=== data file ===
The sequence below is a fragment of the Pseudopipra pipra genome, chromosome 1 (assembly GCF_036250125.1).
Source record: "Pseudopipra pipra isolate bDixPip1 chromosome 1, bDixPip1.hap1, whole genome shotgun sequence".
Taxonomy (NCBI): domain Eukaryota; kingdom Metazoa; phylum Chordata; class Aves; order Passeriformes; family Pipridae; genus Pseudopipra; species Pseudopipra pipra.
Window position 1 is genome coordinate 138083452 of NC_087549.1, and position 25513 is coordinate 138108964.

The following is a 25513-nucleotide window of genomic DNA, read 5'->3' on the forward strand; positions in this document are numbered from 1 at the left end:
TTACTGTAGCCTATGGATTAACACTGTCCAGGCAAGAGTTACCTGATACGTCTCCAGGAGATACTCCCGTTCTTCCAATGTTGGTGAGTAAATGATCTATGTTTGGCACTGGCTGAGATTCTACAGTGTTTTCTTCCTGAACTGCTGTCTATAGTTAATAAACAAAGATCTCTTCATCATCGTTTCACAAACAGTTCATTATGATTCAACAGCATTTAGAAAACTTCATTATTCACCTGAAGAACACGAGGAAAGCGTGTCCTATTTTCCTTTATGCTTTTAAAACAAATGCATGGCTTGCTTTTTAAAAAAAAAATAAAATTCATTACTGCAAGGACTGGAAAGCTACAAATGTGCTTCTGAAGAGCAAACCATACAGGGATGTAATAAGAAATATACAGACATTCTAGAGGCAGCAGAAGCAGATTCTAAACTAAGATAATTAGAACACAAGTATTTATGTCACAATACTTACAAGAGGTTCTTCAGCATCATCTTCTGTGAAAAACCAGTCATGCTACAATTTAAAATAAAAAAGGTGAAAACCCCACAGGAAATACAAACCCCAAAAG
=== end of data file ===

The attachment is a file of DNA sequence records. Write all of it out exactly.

The sequence below is a fragment of the Pseudopipra pipra genome, chromosome 1 (assembly GCF_036250125.1).
Source record: "Pseudopipra pipra isolate bDixPip1 chromosome 1, bDixPip1.hap1, whole genome shotgun sequence".
Taxonomy (NCBI): domain Eukaryota; kingdom Metazoa; phylum Chordata; class Aves; order Passeriformes; family Pipridae; genus Pseudopipra; species Pseudopipra pipra.
Window position 1 is genome coordinate 138083452 of NC_087549.1, and position 25513 is coordinate 138108964.

The following is a 25513-nucleotide window of genomic DNA, read 5'->3' on the forward strand; positions in this document are numbered from 1 at the left end:
TTACTGTAGCCTATGGATTAACACTGTCCAGGCAAGAGTTACCTGATACGTCTCCAGGAGATACTCCCGTTCTTCCAATGTTGGTGAGTAAATGATCTATGTTTGGCACTGGCTGAGATTCTACAGTGTTTTCTTCCTGAACTGCTGTCTATAGTTAATAAACAAAGATCTCTTCATCATCGTTTCACAAACAGTTCATTATGATTCAACAGCATTTAGAAAACTTCATTATTCACCTGAAGAACACGAGGAAAGCGTGTCCTATTTTCCTTTATGCTTTTAAAACAAATGCATGGCTTGCTTTTTAAAAAAAAAATAAAATTCATTACTGCAAGGACTGGAAAGCTACAAATGTGCTTCTGAAGAGCAAACCATACAGGGATGTAATAAGAAATATACAGACATTCTAGAGGCAGCAGAAGCAGATTCTAAACTAAGATAATTAGAACACAAGTATTTATGTCACAATACTTACAAGAGGTTCTTCAGCATCATCTTCTGTGAAAAACCAGTCATGCTACAATTTAAAATAAAAAAGGTGAAAACCCCACAGGAAATACAAACCCCAAAAG